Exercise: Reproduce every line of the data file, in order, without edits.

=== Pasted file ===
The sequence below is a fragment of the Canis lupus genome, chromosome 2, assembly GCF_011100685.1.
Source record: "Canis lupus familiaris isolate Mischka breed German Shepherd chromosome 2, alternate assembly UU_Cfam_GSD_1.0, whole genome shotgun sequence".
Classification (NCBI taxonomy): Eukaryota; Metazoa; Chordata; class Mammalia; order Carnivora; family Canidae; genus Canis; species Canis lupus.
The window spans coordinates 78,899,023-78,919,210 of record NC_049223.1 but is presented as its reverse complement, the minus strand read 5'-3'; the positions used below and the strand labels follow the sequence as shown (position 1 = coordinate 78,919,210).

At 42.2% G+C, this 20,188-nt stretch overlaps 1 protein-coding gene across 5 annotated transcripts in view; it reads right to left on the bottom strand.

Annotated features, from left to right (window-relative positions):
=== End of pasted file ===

The sequence below is a fragment of the Canis lupus genome, chromosome 2, assembly GCF_011100685.1.
Source record: "Canis lupus familiaris isolate Mischka breed German Shepherd chromosome 2, alternate assembly UU_Cfam_GSD_1.0, whole genome shotgun sequence".
Classification (NCBI taxonomy): Eukaryota; Metazoa; Chordata; class Mammalia; order Carnivora; family Canidae; genus Canis; species Canis lupus.
The window spans coordinates 78,899,023-78,919,210 of record NC_049223.1 but is presented as its reverse complement, the minus strand read 5'-3'; the positions used below and the strand labels follow the sequence as shown (position 1 = coordinate 78,919,210).

At 42.2% G+C, this 20,188-nt stretch overlaps 1 protein-coding gene across 5 annotated transcripts in view; it reads right to left on the bottom strand.

Annotated features, from left to right (window-relative positions):